The history of jazz is full of musicians, both reliable and inventive, who don’t become stars. Drummer George Wettling is one of the most neglected, although he had a recording career that lasted more than thirty years, finding him alongside Louis Armstrong, Jack Teagarden, Eddie Condon, Bud Freeman, Milt Hinton, Wild Bill Davison, Coleman Hawkins, Wingy Manone, Frank Teschmacher, Joe Thomas, Herman Chittison, Bobby Hackett and a hundred other first-rank players.
Here’s a film clip of Wettling, playing ROYAL GARDEN BLUES in an all-star Condon group (minus Eddie, who was recovering at the time), featuring Davison, Ed Hall, Cutty Cutshall, Willie the Lion Smith, and Al Hall.
The cameraman was fascinated by the front line, so we get to see Wettling only intermittently, but we certainly hear his pushing accompaniment, although his playing is anything but overbearing. Wettling’s style focused on his snare drum, and his rolls and accents, his rimshots and commentary, are drawn from the drummers he heard in Chicago and the Midwest in the Twenties: Baby Dodds and Zutty Singleton. But the style is fluid, not a relentless two-beat, and Wettling continually changes his accents and volume while pushing the band along exuberantly, playing differently behind the full ensemble, behind the Lion, with Hall, propelling the end of Hall’s chorus and playing tag with the emphatic Wild Bill. Wettling doesn’t demand the listener’s attention by volume or pyrotechnics. Rather, his drums seem to say, “Listen to us.” And when we finally get a chance to focus purely on Wettling, in his brief exchanges with Al Hall, it is over too soon — but we can admire his conciseness (not an extra stroke or beat, nothing wasted or superfluous) and his swinging embrace of pure time — he never speeds up or slows down, or loses the thread of the music. And although his four-bar break is simple, it is a Wettling trademark: how much percussive variety and energy he could put into sixteen beats!
It’s odd that in jazz, where drummers become stars, Wettling didn’t get his share of attention and adulation. Musicians knew him and hired him — Bunny Berigan, Artie Shaw, Benny Goodman, Red Norvo, Paul Whiteman, Muggsy Spanier, Jimmy McPartland, Miff Mole, Billy Butterfield, Pee Wee Russell, Bud Freeman, and he was a first-call studio and recording drummer. But Wettling didn’t want to lead bands; I sense that he was happy to let someone else handle the audiences, the payroll, the clubowner: he wanted to play, and play he did. I also suspect that being associated for so long with Eddie Condon, someone with a strong personality, made have put Wettling in the shadows . . . although Condon said once that all he needed for a romping band was Wettling. And the magnificent drumming that lifts Berigan’s Victor recording of I CAN’T GET STARTED is Wettling’s; hear him, as well, on perhaps seventy-five percent of the Commodore Records classics.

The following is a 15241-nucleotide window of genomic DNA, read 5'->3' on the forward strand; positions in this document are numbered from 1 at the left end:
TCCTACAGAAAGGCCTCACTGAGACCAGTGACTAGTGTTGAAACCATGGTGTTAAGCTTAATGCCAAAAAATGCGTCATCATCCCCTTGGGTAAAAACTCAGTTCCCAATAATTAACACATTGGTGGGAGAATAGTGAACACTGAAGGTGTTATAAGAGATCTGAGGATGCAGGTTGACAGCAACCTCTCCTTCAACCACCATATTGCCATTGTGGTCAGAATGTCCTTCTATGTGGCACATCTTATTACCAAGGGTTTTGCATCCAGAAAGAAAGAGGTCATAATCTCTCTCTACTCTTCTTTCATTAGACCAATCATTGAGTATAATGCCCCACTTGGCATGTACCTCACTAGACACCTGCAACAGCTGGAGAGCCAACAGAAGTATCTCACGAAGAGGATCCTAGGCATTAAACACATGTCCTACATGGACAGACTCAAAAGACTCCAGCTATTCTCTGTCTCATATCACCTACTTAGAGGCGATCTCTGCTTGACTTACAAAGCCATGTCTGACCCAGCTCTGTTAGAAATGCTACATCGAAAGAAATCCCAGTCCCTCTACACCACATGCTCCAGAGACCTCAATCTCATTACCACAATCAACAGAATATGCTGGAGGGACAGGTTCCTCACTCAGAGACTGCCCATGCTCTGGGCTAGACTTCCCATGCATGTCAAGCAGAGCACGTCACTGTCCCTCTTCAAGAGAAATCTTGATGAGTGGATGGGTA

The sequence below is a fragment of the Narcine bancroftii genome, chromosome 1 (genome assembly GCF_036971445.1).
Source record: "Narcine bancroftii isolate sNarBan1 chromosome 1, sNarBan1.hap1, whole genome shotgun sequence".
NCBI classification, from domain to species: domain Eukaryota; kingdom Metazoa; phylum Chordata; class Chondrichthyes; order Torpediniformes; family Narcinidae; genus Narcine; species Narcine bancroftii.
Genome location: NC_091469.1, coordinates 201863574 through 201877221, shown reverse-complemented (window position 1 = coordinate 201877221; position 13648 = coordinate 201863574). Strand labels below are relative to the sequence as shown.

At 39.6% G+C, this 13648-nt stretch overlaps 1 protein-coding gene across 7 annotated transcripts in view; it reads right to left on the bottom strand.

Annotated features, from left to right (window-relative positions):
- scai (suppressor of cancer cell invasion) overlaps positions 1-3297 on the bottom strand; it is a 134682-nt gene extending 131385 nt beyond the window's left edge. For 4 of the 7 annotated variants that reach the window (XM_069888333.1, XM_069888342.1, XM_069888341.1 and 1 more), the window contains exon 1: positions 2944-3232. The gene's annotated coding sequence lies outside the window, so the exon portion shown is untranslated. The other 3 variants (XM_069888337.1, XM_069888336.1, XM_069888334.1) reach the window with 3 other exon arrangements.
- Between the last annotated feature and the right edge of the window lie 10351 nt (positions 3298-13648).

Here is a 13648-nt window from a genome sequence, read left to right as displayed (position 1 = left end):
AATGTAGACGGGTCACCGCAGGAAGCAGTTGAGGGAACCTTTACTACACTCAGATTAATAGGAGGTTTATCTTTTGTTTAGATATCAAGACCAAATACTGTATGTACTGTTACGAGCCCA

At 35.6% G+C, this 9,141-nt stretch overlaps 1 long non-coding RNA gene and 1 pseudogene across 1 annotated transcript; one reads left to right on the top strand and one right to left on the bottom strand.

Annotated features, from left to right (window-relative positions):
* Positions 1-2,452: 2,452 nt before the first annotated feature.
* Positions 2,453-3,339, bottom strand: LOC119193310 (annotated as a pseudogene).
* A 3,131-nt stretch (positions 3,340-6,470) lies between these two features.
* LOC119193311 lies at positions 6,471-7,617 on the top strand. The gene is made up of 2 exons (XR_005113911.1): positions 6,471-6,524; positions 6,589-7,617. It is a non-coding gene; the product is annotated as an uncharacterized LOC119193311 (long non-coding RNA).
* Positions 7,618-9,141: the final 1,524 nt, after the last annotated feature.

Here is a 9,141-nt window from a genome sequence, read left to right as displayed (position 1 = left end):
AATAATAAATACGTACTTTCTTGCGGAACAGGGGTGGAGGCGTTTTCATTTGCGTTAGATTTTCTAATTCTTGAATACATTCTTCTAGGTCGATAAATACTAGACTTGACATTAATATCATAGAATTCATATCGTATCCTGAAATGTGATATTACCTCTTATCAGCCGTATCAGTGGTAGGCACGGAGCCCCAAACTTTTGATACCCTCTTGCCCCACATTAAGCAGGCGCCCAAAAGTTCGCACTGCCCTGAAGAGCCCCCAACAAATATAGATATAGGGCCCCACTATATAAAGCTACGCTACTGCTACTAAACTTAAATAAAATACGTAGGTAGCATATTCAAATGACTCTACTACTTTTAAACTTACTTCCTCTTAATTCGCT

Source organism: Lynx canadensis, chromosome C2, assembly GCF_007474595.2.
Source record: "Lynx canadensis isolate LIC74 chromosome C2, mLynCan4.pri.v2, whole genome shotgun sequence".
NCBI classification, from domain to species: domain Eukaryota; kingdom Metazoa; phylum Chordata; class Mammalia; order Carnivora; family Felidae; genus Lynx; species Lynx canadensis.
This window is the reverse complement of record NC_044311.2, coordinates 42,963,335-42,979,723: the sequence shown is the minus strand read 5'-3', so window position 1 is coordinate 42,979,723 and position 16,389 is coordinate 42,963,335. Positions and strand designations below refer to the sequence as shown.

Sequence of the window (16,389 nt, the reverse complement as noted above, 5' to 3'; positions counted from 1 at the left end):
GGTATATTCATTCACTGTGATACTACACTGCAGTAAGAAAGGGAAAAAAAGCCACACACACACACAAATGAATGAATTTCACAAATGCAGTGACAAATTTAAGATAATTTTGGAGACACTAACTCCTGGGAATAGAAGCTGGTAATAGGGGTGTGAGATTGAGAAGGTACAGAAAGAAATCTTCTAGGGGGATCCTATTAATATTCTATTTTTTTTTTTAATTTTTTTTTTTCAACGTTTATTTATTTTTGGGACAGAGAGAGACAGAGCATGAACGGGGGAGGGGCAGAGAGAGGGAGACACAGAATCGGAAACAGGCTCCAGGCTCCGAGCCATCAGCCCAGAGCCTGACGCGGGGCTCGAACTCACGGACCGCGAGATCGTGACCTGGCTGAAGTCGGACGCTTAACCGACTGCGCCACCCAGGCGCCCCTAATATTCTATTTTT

But he’s not well-known these days, which is a pity. Hear him on the Commodores, on the Doctor Jazz broadcasts, on the Condon Town Hall concerts, on the magnificent Fifties dates Condon did for Columbia. Put all your preconceptions about formulaic “Dixieland drumming” aside and listen to Wettling — fluid, energetic, responsive, fully engaged and lively.
Here’s that rare thing — three minutes of Wettling solo in the middle Fifties, titled IT AIN’T THE HUMIDITY (IT’S THE BEAT). No fireworks, no crashing “technique.” Timeless and hot, the drums singing their own melodies.
Should you ever encounter Hal Smith, Kevin Dorn, Jeff Hamilton, Chris Tyle, or Nick Ward — ask them, “What do you think of George Wettling?” And stand back!
I’ve been listening to Wettling for forty years now — he’s on many of my favorite records! But what made me write this post was a little anecdote I just heard. A musician I know, now in his seventies, told me that his older brother had been in the audience for Louis Armstrong’s 1947 Town Hall concert, where the drummers were Sidney Catlett and Wettling. When it was time for Wettling to play, the musician’s brother (seated in the balcony) saw Catlett come upstairs and take a seat — the better to delight in what Wettling was doing and how beautiful it sounded in the hall.
If it was good enough for Sidney Catlett and Eddie Condon, it should be good enough for all of us!